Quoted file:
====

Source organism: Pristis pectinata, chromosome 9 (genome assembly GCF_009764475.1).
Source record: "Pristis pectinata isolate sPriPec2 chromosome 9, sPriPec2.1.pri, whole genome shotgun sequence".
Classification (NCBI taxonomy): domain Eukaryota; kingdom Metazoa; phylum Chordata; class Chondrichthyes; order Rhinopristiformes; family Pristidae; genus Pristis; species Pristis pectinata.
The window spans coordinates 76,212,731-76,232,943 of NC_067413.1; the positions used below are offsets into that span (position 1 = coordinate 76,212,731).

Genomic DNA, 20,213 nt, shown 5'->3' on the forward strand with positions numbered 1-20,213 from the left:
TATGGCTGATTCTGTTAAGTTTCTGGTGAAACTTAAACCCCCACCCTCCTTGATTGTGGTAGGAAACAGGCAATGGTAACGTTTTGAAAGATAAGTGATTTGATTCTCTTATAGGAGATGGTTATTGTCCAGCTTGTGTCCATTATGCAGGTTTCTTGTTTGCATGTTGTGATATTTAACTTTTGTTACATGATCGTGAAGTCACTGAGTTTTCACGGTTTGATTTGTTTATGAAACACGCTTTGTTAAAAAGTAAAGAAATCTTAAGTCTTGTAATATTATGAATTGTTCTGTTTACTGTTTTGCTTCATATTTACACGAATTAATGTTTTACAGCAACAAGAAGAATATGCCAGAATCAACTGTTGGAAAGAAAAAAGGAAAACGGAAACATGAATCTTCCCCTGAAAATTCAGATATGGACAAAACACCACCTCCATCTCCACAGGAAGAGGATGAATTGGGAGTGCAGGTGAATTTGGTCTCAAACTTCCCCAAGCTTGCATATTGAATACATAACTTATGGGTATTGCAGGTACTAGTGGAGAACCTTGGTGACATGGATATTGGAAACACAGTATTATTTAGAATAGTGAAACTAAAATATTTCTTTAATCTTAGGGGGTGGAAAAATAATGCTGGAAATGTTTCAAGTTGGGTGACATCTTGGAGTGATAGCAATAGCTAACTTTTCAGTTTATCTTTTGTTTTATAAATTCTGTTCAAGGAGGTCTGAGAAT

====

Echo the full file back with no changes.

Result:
Source organism: Pristis pectinata, chromosome 9 (genome assembly GCF_009764475.1).
Source record: "Pristis pectinata isolate sPriPec2 chromosome 9, sPriPec2.1.pri, whole genome shotgun sequence".
Classification (NCBI taxonomy): domain Eukaryota; kingdom Metazoa; phylum Chordata; class Chondrichthyes; order Rhinopristiformes; family Pristidae; genus Pristis; species Pristis pectinata.
The window spans coordinates 76,212,731-76,232,943 of NC_067413.1; the positions used below are offsets into that span (position 1 = coordinate 76,212,731).

Genomic DNA, 20,213 nt, shown 5'->3' on the forward strand with positions numbered 1-20,213 from the left:
TATGGCTGATTCTGTTAAGTTTCTGGTGAAACTTAAACCCCCACCCTCCTTGATTGTGGTAGGAAACAGGCAATGGTAACGTTTTGAAAGATAAGTGATTTGATTCTCTTATAGGAGATGGTTATTGTCCAGCTTGTGTCCATTATGCAGGTTTCTTGTTTGCATGTTGTGATATTTAACTTTTGTTACATGATCGTGAAGTCACTGAGTTTTCACGGTTTGATTTGTTTATGAAACACGCTTTGTTAAAAAGTAAAGAAATCTTAAGTCTTGTAATATTATGAATTGTTCTGTTTACTGTTTTGCTTCATATTTACACGAATTAATGTTTTACAGCAACAAGAAGAATATGCCAGAATCAACTGTTGGAAAGAAAAAAGGAAAACGGAAACATGAATCTTCCCCTGAAAATTCAGATATGGACAAAACACCACCTCCATCTCCACAGGAAGAGGATGAATTGGGAGTGCAGGTGAATTTGGTCTCAAACTTCCCCAAGCTTGCATATTGAATACATAACTTATGGGTATTGCAGGTACTAGTGGAGAACCTTGGTGACATGGATATTGGAAACACAGTATTATTTAGAATAGTGAAACTAAAATATTTCTTTAATCTTAGGGGGTGGAAAAATAATGCTGGAAATGTTTCAAGTTGGGTGACATCTTGGAGTGATAGCAATAGCTAACTTTTCAGTTTATCTTTTGTTTTATAAATTCTGTTCAAGGAGGTCTGAGAAT